While appearing to come close to agreement with legislative leaders on school financing in private negotiations Wednesday, Gov. George Deukmejian publicly exchanged insults with state Controller Gray Davis and Supt. of Public Instruction Bill Honig.
In uncharacteristically harsh language, the governor said Davis engaged in “shameless media showboating” when he decided Tuesday to pay California school districts the full 4.8% cost-of-living increase voted by the Legislature, instead of the 3% level that was included in the governor’s final budget.
Deukmejian warned local school superintendents that they risk running out of money sometime next spring if they spend all of the money that now is flowing from the controller’s office.
“It’s about time the state controller spent a little less time honing his press releases and media sound bites (and) spent a little more time reading the budget bill and the state Constitution, and living up to his oath of office to support and defend the Constitution,” the angry governor stated.
Davis shot back, “If the governor wants to engage in personal attacks, I’ll be happy to go behind the barn with him.”
Deukmejian also angered Honig by claiming that the state schools chief agreed to a 3% cost-of-living increase for schools when the two met to discuss the 1990-91 budget last January.
“That’s absolutely false,” Honig said. “When you get these people in a corner, they just lie.”
Honig said the governor had agreed last year, during discussions about how to implement Proposition 98, that he would first provide enough money for a full cost-of-living hike and then use any extra money for class size reduction and other educational improvements.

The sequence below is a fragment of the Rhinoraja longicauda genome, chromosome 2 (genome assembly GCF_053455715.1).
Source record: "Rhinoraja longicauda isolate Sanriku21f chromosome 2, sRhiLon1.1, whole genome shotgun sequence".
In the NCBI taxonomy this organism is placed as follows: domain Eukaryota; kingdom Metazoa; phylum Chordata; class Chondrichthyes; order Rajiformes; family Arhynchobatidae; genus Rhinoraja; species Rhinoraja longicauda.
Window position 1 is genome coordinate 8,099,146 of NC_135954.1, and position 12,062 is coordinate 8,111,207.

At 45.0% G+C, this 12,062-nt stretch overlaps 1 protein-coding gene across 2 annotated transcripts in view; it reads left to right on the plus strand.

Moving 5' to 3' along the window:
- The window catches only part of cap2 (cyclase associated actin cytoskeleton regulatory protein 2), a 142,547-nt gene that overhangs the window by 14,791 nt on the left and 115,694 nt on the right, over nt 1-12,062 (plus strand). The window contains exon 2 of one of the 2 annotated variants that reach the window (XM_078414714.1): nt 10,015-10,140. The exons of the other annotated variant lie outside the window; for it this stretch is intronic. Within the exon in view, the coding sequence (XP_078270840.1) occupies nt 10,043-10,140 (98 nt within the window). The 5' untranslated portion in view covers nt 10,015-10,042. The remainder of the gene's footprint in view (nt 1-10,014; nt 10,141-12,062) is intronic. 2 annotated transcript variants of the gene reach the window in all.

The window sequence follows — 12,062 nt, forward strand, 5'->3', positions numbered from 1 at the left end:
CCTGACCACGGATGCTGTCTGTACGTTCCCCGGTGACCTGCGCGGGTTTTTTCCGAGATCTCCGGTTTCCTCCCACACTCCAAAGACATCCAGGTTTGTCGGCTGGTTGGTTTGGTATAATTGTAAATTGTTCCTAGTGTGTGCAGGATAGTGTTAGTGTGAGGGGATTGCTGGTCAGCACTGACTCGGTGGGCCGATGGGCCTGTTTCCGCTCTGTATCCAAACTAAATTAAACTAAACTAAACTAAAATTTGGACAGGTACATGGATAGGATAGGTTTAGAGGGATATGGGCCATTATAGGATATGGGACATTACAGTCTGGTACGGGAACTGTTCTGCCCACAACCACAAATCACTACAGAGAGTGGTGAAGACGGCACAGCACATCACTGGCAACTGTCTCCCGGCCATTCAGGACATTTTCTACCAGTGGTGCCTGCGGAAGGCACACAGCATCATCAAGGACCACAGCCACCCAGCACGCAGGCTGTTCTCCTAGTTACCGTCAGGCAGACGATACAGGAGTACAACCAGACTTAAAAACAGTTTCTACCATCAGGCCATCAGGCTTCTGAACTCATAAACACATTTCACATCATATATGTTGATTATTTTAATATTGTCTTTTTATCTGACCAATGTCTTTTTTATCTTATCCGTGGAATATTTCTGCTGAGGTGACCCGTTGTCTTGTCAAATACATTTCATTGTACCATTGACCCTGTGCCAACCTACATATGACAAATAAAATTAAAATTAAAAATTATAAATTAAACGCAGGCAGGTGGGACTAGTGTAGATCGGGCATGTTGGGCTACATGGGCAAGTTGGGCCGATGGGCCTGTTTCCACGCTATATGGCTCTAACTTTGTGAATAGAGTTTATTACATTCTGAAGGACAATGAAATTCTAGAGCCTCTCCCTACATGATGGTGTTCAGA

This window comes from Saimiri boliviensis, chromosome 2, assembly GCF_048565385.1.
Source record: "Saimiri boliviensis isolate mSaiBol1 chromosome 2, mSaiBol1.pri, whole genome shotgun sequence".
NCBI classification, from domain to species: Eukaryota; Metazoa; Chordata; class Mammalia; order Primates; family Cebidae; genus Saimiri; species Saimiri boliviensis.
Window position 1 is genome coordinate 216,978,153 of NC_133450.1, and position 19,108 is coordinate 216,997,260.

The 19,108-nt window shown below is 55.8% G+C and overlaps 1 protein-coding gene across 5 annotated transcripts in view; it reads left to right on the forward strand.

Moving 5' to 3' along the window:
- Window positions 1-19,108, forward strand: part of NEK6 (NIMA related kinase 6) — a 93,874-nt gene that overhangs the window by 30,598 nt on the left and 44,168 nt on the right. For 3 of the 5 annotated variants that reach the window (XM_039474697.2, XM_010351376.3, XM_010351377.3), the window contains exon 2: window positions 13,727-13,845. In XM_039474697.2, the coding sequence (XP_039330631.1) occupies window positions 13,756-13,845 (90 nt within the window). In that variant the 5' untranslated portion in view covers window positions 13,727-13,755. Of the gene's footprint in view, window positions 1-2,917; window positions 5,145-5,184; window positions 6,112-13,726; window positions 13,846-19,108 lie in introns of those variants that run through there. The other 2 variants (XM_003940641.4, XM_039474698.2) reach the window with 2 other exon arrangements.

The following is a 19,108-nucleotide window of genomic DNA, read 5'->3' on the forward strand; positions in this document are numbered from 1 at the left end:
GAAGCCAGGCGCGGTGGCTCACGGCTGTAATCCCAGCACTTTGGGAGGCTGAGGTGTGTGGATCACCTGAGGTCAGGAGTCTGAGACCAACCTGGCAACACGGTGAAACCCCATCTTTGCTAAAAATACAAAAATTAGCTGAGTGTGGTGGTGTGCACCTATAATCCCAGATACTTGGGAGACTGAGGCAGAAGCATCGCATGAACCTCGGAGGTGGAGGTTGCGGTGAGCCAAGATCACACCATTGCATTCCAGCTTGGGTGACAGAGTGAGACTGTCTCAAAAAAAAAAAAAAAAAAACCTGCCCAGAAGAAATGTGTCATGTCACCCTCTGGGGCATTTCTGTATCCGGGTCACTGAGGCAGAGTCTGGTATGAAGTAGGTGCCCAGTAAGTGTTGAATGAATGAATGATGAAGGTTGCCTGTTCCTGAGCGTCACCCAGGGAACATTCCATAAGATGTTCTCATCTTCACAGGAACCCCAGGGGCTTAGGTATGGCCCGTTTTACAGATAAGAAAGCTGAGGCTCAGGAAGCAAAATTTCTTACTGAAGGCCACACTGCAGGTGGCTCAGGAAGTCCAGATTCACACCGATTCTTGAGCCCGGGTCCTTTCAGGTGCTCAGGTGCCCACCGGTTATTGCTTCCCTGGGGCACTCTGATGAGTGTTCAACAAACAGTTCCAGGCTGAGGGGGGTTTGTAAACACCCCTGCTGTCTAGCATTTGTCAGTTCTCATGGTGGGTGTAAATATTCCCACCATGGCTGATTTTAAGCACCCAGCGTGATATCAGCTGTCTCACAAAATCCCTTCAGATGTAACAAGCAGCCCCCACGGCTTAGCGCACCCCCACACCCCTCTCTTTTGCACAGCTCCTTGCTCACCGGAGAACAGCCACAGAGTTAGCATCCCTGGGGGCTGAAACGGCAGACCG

“Since then, he’s violated that agreement” in several ways “and now he has the gall to suggest that I volunteered” to accept a 3% cost-of-living adjustment, Honig said.
While all this shouting and name-calling was going on in public, Sens. Gary K. Hart (D-Santa Barbara), Becky Morgan (R-Los Altos Hills) and Assemblyman Pat Nolan (R-Glendale) were working quietly with the governor’s office, trying to work out a school funding compromise.
These are the elements of the compromise, as described by members of both parties and by legislative aides involved in the negotiations:
The COLA would remain at 3%.
However, the governor would free up about $150 million of the $462 million he set aside when he signed the budget July 31 and this money would be sent to school districts immediately, on a per-student basis. This money would be part of the schools’ funding base, not one-time money. This had been a major disagreement between the governor and education groups.
Another $150 million would be sent to school districts next spring, if budget conditions permit, again on a per-student basis.
For class size reduction, $220 million would be spent but schools would have considerable flexibility in spending at least half of this money.
Most of the groups in the education coalition that has been negotiating with the governor and the Legislature indicated a grudging willingness to accept this compromise.
But Honig, whose feud with Deukmejian is deep and personal, and the powerful California Teachers Assn. object to the compromise because it retains the governor’s 3% increase.